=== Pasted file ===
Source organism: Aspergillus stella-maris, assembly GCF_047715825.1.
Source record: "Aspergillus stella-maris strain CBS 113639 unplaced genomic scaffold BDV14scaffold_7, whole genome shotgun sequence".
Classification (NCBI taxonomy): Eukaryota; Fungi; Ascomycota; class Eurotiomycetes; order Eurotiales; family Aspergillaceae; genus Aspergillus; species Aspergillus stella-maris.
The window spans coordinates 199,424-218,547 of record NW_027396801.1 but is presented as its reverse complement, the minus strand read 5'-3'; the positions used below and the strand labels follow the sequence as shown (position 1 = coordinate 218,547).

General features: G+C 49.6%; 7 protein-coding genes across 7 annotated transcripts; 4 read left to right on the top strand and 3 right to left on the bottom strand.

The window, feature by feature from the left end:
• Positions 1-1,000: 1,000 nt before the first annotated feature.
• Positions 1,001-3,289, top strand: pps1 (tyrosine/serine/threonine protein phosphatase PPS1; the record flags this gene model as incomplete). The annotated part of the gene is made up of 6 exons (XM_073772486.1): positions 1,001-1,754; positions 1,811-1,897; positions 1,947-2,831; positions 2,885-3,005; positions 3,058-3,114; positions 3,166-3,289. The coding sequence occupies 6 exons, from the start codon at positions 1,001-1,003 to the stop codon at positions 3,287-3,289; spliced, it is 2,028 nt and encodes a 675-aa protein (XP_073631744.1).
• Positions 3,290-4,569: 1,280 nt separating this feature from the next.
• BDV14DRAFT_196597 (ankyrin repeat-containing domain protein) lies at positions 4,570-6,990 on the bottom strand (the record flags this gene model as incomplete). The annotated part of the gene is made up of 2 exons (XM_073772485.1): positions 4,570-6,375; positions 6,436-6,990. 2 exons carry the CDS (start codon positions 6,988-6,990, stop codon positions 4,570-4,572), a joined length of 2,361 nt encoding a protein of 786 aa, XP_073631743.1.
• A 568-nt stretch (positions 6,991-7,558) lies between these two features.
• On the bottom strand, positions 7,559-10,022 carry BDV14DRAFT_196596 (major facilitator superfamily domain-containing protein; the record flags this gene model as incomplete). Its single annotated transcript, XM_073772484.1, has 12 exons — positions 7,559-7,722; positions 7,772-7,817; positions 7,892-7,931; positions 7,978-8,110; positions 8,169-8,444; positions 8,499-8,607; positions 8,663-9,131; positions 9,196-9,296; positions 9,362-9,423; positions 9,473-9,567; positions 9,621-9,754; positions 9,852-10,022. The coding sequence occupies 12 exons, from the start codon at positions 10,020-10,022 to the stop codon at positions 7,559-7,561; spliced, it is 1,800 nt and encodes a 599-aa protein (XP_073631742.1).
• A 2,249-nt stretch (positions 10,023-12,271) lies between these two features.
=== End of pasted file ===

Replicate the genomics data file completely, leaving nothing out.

Source organism: Aspergillus stella-maris, assembly GCF_047715825.1.
Source record: "Aspergillus stella-maris strain CBS 113639 unplaced genomic scaffold BDV14scaffold_7, whole genome shotgun sequence".
Classification (NCBI taxonomy): Eukaryota; Fungi; Ascomycota; class Eurotiomycetes; order Eurotiales; family Aspergillaceae; genus Aspergillus; species Aspergillus stella-maris.
The window spans coordinates 199,424-218,547 of record NW_027396801.1 but is presented as its reverse complement, the minus strand read 5'-3'; the positions used below and the strand labels follow the sequence as shown (position 1 = coordinate 218,547).

General features: G+C 49.6%; 7 protein-coding genes across 7 annotated transcripts; 4 read left to right on the top strand and 3 right to left on the bottom strand.

The window, feature by feature from the left end:
• Positions 1-1,000: 1,000 nt before the first annotated feature.
• Positions 1,001-3,289, top strand: pps1 (tyrosine/serine/threonine protein phosphatase PPS1; the record flags this gene model as incomplete). The annotated part of the gene is made up of 6 exons (XM_073772486.1): positions 1,001-1,754; positions 1,811-1,897; positions 1,947-2,831; positions 2,885-3,005; positions 3,058-3,114; positions 3,166-3,289. The coding sequence occupies 6 exons, from the start codon at positions 1,001-1,003 to the stop codon at positions 3,287-3,289; spliced, it is 2,028 nt and encodes a 675-aa protein (XP_073631744.1).
• Positions 3,290-4,569: 1,280 nt separating this feature from the next.
• BDV14DRAFT_196597 (ankyrin repeat-containing domain protein) lies at positions 4,570-6,990 on the bottom strand (the record flags this gene model as incomplete). The annotated part of the gene is made up of 2 exons (XM_073772485.1): positions 4,570-6,375; positions 6,436-6,990. 2 exons carry the CDS (start codon positions 6,988-6,990, stop codon positions 4,570-4,572), a joined length of 2,361 nt encoding a protein of 786 aa, XP_073631743.1.
• A 568-nt stretch (positions 6,991-7,558) lies between these two features.
• On the bottom strand, positions 7,559-10,022 carry BDV14DRAFT_196596 (major facilitator superfamily domain-containing protein; the record flags this gene model as incomplete). Its single annotated transcript, XM_073772484.1, has 12 exons — positions 7,559-7,722; positions 7,772-7,817; positions 7,892-7,931; positions 7,978-8,110; positions 8,169-8,444; positions 8,499-8,607; positions 8,663-9,131; positions 9,196-9,296; positions 9,362-9,423; positions 9,473-9,567; positions 9,621-9,754; positions 9,852-10,022. The coding sequence occupies 12 exons, from the start codon at positions 10,020-10,022 to the stop codon at positions 7,559-7,561; spliced, it is 1,800 nt and encodes a 599-aa protein (XP_073631742.1).
• A 2,249-nt stretch (positions 10,023-12,271) lies between these two features.